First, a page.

Major League Baseball teams showed interest in signing Kaneda in the 1960s. But he chose to stay in Japan to challenge, in vain, Cy Young’s record of 511 wins.
“It would be a great honor to pitch in the American major leagues, but there is more to be gained here,” he told Sports Illustrated in 1963. “And I feel I owe something to Japanese baseball, which has been so good to me.”
He was born Kim Kyung-Hong on Aug. 1, 1933, to Korean parents in the coastal city of Nagoya. Ethnic Koreans at the time faced widespread discrimination in Japan, so he did not use his given name. He became a naturalized citizen in 1959.
A precocious ballplayer, Kaneda dropped out of high school to join the Swallows in 1950 at age 17. After a rough first season, he posted a record of 22-21 the next year. In one four-year stretch in the mid-1950s he averaged 28 wins, 363 innings pitched, 321 strikeouts and a 1.61 earned run average per season.
When the Yankees traveled to Japan in 1955 to play exhibition games, Kaneda struck out Mickey Mantle three times. Three years later, facing Shigeo Nagashima, the highly touted rookie who became one of Japan’s best players, he struck him out four times in Nagashima’s professional debut. The next season, Kaneda repeated the feat against Sadaharu Oh, Japan’s future home run king.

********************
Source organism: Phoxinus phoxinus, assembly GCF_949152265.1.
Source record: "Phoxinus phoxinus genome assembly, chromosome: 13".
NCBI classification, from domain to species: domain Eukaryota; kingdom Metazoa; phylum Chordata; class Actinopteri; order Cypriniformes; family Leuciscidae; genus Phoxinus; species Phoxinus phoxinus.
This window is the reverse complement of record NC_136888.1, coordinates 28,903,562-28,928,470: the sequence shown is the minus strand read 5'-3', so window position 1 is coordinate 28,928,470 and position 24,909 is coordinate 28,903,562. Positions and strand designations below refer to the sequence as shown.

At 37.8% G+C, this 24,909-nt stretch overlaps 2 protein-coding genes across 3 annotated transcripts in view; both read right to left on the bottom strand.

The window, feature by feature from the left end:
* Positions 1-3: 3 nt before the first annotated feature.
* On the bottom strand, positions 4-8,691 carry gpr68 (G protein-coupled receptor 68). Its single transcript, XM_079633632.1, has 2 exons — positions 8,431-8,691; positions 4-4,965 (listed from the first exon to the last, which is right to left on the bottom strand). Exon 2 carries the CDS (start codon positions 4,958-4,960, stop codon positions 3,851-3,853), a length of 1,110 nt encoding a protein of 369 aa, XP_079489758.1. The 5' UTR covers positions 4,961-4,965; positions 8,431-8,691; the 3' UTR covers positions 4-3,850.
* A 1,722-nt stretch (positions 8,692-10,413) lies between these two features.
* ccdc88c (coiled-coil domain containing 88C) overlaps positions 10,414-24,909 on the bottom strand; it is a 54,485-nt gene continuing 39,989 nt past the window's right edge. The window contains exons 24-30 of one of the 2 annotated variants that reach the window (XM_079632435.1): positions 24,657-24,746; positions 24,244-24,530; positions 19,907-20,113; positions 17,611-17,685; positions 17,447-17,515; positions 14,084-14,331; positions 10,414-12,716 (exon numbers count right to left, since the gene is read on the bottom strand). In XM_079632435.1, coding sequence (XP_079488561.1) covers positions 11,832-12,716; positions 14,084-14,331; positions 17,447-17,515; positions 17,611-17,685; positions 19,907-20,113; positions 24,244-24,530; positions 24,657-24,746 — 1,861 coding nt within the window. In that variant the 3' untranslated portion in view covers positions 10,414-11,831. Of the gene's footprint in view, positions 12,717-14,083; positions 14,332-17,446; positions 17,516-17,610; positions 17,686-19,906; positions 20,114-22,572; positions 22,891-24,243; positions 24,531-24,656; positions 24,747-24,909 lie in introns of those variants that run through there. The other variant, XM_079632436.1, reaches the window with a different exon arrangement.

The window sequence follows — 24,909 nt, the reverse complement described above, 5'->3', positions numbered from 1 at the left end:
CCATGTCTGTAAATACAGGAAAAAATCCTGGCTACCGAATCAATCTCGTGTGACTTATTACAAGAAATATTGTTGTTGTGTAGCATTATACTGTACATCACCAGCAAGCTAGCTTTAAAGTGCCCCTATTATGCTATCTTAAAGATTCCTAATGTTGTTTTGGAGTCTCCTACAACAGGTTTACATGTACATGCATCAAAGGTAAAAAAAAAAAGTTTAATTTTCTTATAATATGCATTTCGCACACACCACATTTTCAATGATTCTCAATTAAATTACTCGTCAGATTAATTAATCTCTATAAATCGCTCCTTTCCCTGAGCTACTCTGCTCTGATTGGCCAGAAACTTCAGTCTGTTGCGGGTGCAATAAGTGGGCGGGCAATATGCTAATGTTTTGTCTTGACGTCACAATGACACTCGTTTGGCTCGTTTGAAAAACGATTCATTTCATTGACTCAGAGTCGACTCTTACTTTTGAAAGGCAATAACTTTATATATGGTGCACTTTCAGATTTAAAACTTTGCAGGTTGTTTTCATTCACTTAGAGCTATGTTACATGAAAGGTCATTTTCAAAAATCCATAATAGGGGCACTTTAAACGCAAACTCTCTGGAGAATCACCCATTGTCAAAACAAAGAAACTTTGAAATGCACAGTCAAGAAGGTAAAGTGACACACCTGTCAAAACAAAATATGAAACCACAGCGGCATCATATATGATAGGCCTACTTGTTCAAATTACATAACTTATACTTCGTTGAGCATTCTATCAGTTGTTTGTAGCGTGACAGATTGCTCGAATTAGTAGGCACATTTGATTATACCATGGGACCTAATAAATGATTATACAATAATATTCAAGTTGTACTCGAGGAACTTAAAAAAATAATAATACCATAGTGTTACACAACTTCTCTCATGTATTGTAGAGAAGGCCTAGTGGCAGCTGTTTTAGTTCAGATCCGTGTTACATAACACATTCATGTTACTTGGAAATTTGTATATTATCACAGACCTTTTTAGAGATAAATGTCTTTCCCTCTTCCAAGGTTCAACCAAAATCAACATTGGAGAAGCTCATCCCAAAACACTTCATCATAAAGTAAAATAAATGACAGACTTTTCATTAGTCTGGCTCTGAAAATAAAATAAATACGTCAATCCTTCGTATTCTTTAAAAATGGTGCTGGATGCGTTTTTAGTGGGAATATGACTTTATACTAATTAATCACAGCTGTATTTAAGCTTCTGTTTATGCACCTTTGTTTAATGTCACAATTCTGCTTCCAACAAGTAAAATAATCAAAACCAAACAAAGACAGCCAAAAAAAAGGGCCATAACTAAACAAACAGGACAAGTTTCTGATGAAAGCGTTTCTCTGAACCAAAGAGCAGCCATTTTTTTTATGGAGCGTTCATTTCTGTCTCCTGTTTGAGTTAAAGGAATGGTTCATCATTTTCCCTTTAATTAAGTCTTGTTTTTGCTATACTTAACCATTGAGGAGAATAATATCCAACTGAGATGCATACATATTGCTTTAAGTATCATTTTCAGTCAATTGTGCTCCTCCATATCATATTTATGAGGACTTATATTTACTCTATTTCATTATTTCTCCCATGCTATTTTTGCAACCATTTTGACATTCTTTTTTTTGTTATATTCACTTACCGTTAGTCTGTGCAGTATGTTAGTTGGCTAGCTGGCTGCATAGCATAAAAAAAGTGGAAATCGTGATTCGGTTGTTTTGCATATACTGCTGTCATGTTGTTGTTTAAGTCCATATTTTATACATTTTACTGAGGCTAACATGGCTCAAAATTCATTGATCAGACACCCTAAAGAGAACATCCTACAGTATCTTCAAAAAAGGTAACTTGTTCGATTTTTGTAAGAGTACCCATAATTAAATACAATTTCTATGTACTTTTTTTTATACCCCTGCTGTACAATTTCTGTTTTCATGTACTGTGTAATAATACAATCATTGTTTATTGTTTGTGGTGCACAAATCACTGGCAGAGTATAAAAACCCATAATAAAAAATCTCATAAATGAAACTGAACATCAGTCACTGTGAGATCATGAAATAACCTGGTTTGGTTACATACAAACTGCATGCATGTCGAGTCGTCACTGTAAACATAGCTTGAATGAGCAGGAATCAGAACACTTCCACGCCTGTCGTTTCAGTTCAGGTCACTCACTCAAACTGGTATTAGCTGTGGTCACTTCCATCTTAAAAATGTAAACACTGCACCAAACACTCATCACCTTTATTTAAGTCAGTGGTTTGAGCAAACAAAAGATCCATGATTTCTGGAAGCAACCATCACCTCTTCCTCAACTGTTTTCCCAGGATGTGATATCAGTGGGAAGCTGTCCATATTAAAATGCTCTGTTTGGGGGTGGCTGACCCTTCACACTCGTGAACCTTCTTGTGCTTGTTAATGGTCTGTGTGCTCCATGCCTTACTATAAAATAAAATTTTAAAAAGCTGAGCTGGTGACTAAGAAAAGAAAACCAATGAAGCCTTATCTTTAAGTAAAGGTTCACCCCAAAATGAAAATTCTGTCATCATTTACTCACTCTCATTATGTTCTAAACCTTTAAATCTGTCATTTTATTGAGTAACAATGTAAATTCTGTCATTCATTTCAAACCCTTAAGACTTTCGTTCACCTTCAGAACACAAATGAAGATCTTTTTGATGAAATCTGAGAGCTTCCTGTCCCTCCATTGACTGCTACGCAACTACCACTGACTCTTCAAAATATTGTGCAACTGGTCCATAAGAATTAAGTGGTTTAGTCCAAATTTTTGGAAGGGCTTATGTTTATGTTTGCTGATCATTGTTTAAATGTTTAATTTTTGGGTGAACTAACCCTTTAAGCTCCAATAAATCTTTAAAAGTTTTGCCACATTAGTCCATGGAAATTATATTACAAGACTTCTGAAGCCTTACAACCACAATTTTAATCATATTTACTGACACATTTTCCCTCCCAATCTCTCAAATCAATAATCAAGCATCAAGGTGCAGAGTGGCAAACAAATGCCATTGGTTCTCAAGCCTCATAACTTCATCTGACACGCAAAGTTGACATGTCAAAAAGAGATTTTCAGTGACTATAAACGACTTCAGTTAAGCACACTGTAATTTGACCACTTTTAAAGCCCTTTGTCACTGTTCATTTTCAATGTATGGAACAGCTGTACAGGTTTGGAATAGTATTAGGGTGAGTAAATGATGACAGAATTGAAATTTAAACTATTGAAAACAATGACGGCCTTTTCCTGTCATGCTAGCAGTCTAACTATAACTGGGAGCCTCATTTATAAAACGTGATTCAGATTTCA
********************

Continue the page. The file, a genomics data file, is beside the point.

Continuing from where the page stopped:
Kaneda contended that his fastball topped 100 miles per hour — an assertion that could not be verified because the radar gun had not yet been invented.
He signed with the Giants, Japan’s most dominant team, as a free agent after going 27-12 in 1964. Commentators wondered how a free spirit like Kaneda would adapt to a team known for fostering rigid conformity. But Kaneda outworked his younger teammates, and despite a mediocre record in his five seasons with the club, he was given the honor of starting the first game of the Japan Series (Japan’s equivalent of the World Series) in each of those years.
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